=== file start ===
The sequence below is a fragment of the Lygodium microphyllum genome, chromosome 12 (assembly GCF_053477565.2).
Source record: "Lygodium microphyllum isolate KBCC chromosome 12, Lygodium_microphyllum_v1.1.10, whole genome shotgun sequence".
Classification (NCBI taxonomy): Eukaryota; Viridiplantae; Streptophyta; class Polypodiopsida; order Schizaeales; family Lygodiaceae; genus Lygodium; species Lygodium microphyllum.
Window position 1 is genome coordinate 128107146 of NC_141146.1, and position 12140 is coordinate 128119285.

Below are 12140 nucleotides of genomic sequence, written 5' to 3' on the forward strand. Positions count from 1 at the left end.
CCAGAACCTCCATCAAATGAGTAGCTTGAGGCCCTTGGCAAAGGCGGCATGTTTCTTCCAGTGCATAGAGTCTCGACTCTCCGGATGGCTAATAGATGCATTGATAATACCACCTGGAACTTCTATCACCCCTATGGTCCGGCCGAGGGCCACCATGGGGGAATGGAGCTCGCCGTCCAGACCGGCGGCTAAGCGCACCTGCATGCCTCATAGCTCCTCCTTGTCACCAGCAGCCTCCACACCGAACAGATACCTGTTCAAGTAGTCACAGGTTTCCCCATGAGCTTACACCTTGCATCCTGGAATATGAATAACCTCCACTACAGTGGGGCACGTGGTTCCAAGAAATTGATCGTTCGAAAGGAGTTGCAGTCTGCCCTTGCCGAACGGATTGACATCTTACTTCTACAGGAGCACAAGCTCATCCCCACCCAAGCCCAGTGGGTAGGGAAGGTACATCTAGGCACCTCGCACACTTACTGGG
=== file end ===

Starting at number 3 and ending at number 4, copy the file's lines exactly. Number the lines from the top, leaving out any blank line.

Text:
Classification (NCBI taxonomy): Eukaryota; Viridiplantae; Streptophyta; class Polypodiopsida; order Schizaeales; family Lygodiaceae; genus Lygodium; species Lygodium microphyllum.
Window position 1 is genome coordinate 128107146 of NC_141146.1, and position 12140 is coordinate 128119285.